he does it himself!!

  28. Quaker in a BasementApril 12, 2024 at 4:15 PM

    I have long been puzzled by complaints about NPR's supposed liberal bias. Just take a look at the daily rundowns for their two major news presentations, Morning Edition and All Things Considered and the News tab on the NPR website. Aside from choosing to air stories about events outside the U.S., it's difficult so see any difference between NPR's editorial judgment and that of any other major news outlet.

    Today on
    Artificial wombs as a bridge to health for premature babies
    Biden warns Iran not to attack Israel
    The price of "forever stamps" will rise
    How Iran and Israel became enemies
    Middle East crisis explained
    Famous Ethiopian singer dies
    Palestinians skip Eid celebrations to mourn Gaza
    OJ Simpson's complicated legacy
    Three men rescued from island by spelling Help with palm leaves
    Boeing whistleblower faces retaliation
    Retrospective of Biden and Sanders in 2020 campaign
    US counterintelligence head lists threats
    Lung cancer patient survives thanks to new treatments
    Ford expands a vehicle recall
    Vietnman sentences tycoon to death for fraud

    Today on Morning Edition:
    OJ Simpson retrospective
    A new film that portrays a modern day Civil War
    Palestinians ask why deaths of WCK workers get more attention than deaths of others
    Endangered sea turtles
    Anniversary of R.E.M. album release
    Can old law bring down food prices?
    Bridge collapse shows risks for construction workers
    Scandal in trivia contest in D.C.
    Ohtani's interpreter
    New regulations on internet pricing
    Alabama librarians celebrate
    Storycorps segment
    Cultural legacy of OJ Simpson
    Lung cancer survivor and new treatments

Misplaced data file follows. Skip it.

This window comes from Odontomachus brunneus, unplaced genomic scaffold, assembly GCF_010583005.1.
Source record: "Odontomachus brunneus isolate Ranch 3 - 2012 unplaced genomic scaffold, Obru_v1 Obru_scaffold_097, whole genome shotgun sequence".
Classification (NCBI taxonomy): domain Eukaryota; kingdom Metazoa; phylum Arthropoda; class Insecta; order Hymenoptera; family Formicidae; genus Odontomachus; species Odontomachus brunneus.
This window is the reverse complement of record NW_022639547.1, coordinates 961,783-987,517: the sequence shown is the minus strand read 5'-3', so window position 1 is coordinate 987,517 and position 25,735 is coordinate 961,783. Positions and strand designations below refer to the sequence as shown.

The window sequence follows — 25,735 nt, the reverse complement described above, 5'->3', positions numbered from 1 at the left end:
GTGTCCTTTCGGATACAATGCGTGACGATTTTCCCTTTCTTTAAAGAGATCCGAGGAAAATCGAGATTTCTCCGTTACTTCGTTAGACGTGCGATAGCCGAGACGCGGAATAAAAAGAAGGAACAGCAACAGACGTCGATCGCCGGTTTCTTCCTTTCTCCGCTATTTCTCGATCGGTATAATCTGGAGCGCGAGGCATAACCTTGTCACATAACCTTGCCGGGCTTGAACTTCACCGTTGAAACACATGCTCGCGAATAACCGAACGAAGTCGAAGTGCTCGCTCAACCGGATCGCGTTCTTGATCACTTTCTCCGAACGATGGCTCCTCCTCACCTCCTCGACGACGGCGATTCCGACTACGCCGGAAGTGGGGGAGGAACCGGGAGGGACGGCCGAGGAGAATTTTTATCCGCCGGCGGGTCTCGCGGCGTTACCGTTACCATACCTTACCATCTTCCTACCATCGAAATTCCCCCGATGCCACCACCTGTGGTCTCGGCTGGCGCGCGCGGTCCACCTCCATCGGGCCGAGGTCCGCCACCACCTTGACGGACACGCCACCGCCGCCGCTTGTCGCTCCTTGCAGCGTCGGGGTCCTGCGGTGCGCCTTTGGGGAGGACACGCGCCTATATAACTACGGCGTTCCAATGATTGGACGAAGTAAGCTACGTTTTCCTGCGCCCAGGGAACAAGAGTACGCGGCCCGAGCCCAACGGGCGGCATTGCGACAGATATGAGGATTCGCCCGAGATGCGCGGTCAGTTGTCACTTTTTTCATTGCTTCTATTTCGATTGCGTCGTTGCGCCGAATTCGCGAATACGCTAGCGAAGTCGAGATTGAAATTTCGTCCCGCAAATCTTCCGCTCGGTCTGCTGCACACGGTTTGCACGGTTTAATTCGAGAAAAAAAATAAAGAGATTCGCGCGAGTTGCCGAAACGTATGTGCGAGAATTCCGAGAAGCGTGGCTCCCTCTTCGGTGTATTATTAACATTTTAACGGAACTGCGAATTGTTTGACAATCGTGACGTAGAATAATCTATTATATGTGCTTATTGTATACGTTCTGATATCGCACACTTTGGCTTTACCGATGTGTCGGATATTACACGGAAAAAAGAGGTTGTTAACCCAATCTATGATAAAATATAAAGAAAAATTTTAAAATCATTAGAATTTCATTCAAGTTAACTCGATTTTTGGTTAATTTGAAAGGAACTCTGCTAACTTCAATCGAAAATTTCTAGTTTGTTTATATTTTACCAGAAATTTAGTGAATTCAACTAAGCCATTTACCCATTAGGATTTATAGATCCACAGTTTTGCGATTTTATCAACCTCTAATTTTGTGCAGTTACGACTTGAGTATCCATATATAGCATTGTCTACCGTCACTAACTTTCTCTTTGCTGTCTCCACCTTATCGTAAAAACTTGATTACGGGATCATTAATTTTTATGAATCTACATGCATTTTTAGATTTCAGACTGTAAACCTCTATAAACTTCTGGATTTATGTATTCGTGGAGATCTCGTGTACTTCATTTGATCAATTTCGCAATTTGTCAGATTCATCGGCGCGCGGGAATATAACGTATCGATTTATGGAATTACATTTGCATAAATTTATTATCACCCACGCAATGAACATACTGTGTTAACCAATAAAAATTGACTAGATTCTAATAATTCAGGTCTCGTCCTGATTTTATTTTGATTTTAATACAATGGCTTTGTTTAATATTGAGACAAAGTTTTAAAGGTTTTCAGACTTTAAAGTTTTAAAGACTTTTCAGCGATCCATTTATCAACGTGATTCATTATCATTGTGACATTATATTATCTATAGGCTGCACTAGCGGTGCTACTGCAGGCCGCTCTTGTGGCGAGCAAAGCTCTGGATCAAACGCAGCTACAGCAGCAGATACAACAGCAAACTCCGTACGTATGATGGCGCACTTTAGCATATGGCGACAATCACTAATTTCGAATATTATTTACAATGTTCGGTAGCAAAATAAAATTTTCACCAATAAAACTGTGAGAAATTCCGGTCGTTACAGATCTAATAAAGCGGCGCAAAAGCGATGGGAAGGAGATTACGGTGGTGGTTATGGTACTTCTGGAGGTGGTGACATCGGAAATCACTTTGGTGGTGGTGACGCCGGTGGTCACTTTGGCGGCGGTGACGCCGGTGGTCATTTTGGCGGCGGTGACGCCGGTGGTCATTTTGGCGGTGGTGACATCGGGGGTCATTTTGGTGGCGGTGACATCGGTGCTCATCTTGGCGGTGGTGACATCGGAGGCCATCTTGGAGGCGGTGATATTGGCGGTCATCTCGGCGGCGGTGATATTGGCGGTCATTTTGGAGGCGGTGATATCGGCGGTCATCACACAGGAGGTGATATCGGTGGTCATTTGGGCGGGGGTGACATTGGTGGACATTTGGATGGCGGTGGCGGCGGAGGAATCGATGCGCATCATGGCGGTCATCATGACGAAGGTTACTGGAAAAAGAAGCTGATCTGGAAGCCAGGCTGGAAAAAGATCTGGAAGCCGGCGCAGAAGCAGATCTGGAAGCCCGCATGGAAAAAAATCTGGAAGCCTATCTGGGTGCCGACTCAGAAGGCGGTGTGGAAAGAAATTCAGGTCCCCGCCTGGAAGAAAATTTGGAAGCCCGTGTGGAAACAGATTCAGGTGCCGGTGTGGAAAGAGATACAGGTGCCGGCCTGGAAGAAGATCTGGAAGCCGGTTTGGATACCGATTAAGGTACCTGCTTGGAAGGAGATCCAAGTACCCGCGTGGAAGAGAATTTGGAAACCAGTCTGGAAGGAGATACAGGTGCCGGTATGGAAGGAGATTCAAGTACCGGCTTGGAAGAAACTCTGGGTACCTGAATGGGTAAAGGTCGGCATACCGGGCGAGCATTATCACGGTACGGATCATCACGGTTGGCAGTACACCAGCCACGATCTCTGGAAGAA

Interstellar movie gets 2nd theatrical release
    Coaching move in NCAA men's basketball
    AZ AG won't enforce abortion ban
    Ukraine mobilization orders
    Breaking into the art world

    I suppose some could point to the stories that report the Gaza conflict from the perspective of, well, Gazans as "liberal." But what else?

    1. Often the case of the "liberal media" is how many reporters vote Democratic. (How the owners vote
      is seldom addressed). Bob buys this now, but it's
      a faulty premise, what does it have to do with the '
      CONTENT of what is published or covered?
      Often the liberal outlets seem to act defensively
      as if having a staff of college graduates makes them
      automaticly suspect.

    2. Newsrooms larded with the educated.

    3. Just read this on X. He does a very thorough job of debunking Berliner. I won't post it all, just a small sample where he asks a good question that no one else in the media seems to be curious about.

      Aaron Fritschner

      Finally read the Uri Berliner piece on NPR biasand I'm baffled by how little the enormous media controversy it spawned has resulted in scrutiny of its claims for factual accuracy. There are significant problems with the piece including obvious, verifiable falsehoods.

      To recap, the premise is "I'm a lib who worked at NPR for 25 years and it's too lib now." The author's argument begins with deeply flawed polling analysis (to which I will return) and then proof points based on NPR's coverage of three Trump-era stories, all of which he gets wrong.

      Having some familiarity with voter data I wondered, how did he come by this information? It's true that he could have paid money to access the DC voter file and individually search out his colleagues' party registration one by one. That seems, at best, highly problematic. However

      Many people who work in DC live in Maryland or Virginia. and he doesn't mention either. MD voter file data is expensive, but if he was really determined to politistalk all of his colleagues he could have paid the money.

      Virginia, however, does not have party registration at all.

      A quarter of DC voters do not have registered party affiliation, even though the D primary is their biggest say in local govt. If he did this survey at all, which I confess I doubt, did he simply forget to include non-party-affiliated? Did he exclude them?